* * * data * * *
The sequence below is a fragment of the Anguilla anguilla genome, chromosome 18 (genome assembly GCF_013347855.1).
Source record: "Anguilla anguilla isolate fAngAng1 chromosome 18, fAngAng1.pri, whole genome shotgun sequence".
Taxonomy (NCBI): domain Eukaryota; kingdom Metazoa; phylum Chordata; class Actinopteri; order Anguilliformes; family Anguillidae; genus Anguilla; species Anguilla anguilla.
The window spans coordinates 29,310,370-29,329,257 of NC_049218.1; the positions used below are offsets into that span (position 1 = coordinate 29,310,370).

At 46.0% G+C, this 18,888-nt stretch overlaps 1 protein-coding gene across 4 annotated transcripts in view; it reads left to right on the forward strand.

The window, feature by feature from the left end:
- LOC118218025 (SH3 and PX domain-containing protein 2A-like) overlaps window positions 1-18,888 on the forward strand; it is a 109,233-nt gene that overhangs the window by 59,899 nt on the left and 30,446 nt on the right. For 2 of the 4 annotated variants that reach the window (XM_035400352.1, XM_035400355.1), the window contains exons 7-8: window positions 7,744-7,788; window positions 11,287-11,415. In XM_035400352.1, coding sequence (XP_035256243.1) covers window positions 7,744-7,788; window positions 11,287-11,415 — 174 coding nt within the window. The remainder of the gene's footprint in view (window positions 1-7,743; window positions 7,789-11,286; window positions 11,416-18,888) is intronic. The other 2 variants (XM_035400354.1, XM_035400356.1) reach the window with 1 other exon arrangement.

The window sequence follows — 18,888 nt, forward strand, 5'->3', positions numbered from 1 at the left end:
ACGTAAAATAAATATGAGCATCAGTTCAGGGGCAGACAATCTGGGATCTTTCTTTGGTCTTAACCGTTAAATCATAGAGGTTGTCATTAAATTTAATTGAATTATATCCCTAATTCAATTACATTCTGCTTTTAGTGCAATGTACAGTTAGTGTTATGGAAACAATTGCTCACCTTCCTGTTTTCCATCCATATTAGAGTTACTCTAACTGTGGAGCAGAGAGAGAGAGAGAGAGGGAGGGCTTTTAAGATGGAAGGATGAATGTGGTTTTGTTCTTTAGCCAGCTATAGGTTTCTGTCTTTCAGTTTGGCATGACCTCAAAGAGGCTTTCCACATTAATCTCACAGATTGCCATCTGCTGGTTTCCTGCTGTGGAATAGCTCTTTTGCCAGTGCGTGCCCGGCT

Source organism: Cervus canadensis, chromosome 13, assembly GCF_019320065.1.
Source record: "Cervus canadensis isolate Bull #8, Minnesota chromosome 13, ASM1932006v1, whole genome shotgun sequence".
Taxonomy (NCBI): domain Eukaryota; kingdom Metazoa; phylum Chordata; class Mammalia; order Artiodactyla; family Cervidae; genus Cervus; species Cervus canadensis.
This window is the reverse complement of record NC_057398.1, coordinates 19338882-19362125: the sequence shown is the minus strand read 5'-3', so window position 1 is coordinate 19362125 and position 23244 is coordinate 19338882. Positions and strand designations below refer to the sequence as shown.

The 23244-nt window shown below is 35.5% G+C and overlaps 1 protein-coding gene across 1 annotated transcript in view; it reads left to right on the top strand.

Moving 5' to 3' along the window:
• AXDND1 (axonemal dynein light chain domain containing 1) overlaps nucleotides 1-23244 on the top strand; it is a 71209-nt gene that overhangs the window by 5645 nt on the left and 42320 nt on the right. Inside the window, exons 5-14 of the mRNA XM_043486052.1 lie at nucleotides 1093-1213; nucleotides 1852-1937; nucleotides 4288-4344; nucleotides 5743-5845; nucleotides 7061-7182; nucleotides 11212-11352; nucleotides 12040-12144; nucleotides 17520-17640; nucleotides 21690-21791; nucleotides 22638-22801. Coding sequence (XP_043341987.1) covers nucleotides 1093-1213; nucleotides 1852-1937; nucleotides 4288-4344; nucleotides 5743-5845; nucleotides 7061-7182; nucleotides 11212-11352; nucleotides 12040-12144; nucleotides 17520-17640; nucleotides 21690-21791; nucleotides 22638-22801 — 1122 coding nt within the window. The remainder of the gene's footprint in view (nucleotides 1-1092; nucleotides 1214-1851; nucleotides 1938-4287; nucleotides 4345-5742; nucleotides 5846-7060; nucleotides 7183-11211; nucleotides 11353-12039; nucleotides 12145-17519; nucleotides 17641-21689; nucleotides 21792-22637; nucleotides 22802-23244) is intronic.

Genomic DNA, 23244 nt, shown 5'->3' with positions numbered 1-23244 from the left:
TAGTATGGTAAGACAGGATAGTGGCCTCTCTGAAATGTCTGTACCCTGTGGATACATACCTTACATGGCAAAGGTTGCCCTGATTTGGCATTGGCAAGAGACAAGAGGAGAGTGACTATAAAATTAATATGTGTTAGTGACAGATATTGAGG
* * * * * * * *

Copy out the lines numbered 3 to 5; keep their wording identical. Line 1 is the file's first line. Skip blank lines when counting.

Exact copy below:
Taxonomy (NCBI): domain Eukaryota; kingdom Metazoa; phylum Chordata; class Actinopteri; order Anguilliformes; family Anguillidae; genus Anguilla; species Anguilla anguilla.
The window spans coordinates 29,310,370-29,329,257 of NC_049218.1; the positions used below are offsets into that span (position 1 = coordinate 29,310,370).

At 46.0% G+C, this 18,888-nt stretch overlaps 1 protein-coding gene across 4 annotated transcripts in view; it reads left to right on the forward strand.